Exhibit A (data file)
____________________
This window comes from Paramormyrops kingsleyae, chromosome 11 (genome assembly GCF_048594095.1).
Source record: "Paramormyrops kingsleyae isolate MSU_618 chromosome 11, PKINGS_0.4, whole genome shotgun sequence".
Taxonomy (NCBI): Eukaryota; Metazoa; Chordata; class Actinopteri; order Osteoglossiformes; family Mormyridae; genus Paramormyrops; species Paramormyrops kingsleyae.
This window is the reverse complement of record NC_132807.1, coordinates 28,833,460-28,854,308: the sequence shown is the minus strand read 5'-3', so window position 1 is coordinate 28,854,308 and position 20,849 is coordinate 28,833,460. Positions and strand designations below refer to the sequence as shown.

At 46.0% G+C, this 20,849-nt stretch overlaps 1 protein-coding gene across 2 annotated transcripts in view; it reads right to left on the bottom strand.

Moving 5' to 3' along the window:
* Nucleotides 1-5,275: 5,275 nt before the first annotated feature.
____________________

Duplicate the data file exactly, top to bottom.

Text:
This window comes from Paramormyrops kingsleyae, chromosome 11 (genome assembly GCF_048594095.1).
Source record: "Paramormyrops kingsleyae isolate MSU_618 chromosome 11, PKINGS_0.4, whole genome shotgun sequence".
Taxonomy (NCBI): Eukaryota; Metazoa; Chordata; class Actinopteri; order Osteoglossiformes; family Mormyridae; genus Paramormyrops; species Paramormyrops kingsleyae.
This window is the reverse complement of record NC_132807.1, coordinates 28,833,460-28,854,308: the sequence shown is the minus strand read 5'-3', so window position 1 is coordinate 28,854,308 and position 20,849 is coordinate 28,833,460. Positions and strand designations below refer to the sequence as shown.

At 46.0% G+C, this 20,849-nt stretch overlaps 1 protein-coding gene across 2 annotated transcripts in view; it reads right to left on the bottom strand.

Moving 5' to 3' along the window:
* Nucleotides 1-5,275: 5,275 nt before the first annotated feature.